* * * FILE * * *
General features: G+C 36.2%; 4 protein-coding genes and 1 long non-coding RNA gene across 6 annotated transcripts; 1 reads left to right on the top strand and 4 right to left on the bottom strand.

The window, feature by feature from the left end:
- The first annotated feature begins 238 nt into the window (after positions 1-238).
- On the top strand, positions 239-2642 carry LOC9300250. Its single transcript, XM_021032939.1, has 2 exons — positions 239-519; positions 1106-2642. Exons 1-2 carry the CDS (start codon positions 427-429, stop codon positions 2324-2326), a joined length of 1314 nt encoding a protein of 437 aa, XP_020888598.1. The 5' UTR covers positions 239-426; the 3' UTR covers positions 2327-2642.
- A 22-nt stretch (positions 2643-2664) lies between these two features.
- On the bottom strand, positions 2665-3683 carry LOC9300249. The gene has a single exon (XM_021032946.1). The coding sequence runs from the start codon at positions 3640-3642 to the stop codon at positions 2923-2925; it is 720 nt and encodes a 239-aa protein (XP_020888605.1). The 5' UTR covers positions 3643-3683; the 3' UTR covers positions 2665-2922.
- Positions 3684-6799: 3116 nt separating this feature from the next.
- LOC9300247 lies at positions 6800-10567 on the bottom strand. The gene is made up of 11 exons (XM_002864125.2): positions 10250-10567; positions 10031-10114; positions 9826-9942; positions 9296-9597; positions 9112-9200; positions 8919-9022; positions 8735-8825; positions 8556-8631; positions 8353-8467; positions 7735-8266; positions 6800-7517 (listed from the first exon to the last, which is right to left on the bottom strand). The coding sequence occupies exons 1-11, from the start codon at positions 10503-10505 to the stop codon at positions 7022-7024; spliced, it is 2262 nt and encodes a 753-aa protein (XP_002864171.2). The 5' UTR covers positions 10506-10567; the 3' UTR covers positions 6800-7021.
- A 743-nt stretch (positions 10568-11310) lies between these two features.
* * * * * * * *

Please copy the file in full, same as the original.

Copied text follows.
General features: G+C 36.2%; 4 protein-coding genes and 1 long non-coding RNA gene across 6 annotated transcripts; 1 reads left to right on the top strand and 4 right to left on the bottom strand.

The window, feature by feature from the left end:
- The first annotated feature begins 238 nt into the window (after positions 1-238).
- On the top strand, positions 239-2642 carry LOC9300250. Its single transcript, XM_021032939.1, has 2 exons — positions 239-519; positions 1106-2642. Exons 1-2 carry the CDS (start codon positions 427-429, stop codon positions 2324-2326), a joined length of 1314 nt encoding a protein of 437 aa, XP_020888598.1. The 5' UTR covers positions 239-426; the 3' UTR covers positions 2327-2642.
- A 22-nt stretch (positions 2643-2664) lies between these two features.
- On the bottom strand, positions 2665-3683 carry LOC9300249. The gene has a single exon (XM_021032946.1). The coding sequence runs from the start codon at positions 3640-3642 to the stop codon at positions 2923-2925; it is 720 nt and encodes a 239-aa protein (XP_020888605.1). The 5' UTR covers positions 3643-3683; the 3' UTR covers positions 2665-2922.
- Positions 3684-6799: 3116 nt separating this feature from the next.
- LOC9300247 lies at positions 6800-10567 on the bottom strand. The gene is made up of 11 exons (XM_002864125.2): positions 10250-10567; positions 10031-10114; positions 9826-9942; positions 9296-9597; positions 9112-9200; positions 8919-9022; positions 8735-8825; positions 8556-8631; positions 8353-8467; positions 7735-8266; positions 6800-7517 (listed from the first exon to the last, which is right to left on the bottom strand). The coding sequence occupies exons 1-11, from the start codon at positions 10503-10505 to the stop codon at positions 7022-7024; spliced, it is 2262 nt and encodes a 753-aa protein (XP_002864171.2). The 5' UTR covers positions 10506-10567; the 3' UTR covers positions 6800-7021.
- A 743-nt stretch (positions 10568-11310) lies between these two features.